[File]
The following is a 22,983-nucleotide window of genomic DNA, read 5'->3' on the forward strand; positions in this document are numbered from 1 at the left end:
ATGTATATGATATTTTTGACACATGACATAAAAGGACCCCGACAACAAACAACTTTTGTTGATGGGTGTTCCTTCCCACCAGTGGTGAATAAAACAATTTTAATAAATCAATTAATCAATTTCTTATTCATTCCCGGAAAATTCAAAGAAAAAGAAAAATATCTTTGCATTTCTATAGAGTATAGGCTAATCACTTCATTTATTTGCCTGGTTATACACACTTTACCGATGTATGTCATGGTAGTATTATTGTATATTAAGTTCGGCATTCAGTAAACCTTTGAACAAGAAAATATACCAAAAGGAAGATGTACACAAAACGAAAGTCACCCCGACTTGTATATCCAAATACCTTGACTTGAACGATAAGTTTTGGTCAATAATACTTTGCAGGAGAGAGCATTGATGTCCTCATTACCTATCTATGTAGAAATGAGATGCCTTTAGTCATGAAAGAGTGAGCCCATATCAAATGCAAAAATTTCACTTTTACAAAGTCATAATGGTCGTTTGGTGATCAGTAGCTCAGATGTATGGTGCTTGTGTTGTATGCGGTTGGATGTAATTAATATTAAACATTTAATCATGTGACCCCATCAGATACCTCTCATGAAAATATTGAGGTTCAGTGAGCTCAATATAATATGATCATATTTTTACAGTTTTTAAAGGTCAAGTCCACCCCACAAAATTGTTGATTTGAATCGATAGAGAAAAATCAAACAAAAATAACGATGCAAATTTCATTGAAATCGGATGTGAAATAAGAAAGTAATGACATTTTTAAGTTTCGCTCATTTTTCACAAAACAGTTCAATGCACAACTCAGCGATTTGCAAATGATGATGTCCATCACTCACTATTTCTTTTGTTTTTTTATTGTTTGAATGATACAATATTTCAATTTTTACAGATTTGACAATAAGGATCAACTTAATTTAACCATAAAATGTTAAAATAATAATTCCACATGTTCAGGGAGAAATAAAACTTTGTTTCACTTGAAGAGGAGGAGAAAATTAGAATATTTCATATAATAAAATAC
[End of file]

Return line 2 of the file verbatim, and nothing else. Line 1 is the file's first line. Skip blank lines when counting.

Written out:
ATGTATATGATATTTTTGACACATGACATAAAAGGACCCCGACAACAAACAACTTTTGTTGATGGGTGTTCCTTCCCACCAGTGGTGAATAAAACAATTTTAATAAATCAATTAATCAATTTCTTATTCATTCCCGGAAAATTCAAAGAAAAAGAAAAATATCTTTGCATTTCTATAGAGTATAGGCTAATCACTTCATTTATTTGCCTGGTTATACACACTTTACCGATGTATGTCATGGTAGTATTATTGTATATTAAGTTCGGCATTCAGTAAACCTTTGAACAAGAAAATATACCAAAAGGAAGATGTACACAAAACGAAAGTCACCCCGACTTGTATATCCAAATACCTTGACTTGAACGATAAGTTTTGGTCAATAATACTTTGCAGGAGAGAGCATTGATGTCCTCATTACCTATCTATGTAGAAATGAGATGCCTTTAGTCATGAAAGAGTGAGCCCATATCAAATGCAAAAATTTCACTTTTACAAAGTCATAATGGTCGTTTGGTGATCAGTAGCTCAGATGTATGGTGCTTGTGTTGTATGCGGTTGGATGTAATTAATATTAAACATTTAATCATGTGACCCCATCAGATACCTCTCATGAAAATATTGAGGTTCAGTGAGCTCAATATAATATGATCATATTTTTACAGTTTTTAAAGGTCAAGTCCACCCCACAAAATTGTTGATTTGAATCGATAGAGAAAAATCAAACAAAAATAACGATGCAAATTTCATTGAAATCGGATGTGAAATAAGAAAGTAATGACATTTTTAAGTTTCGCTCATTTTTCACAAAACAGTTCAATGCACAACTCAGCGATTTGCAAATGATGATGTCCATCACTCACTATTTCTTTTGTTTTTTTATTGTTTGAATGATACAATATTTCAATTTTTACAGATTTGACAATAAGGATCAACTTAATTTAACCATAAAATGTTAAAATAATAATTCCACATGTTCAGGGAGAAATAAAACTTTGTTTCACTTGAAGAGGAGGAGAAAATTAGAATATTTCATATAATAAAATAC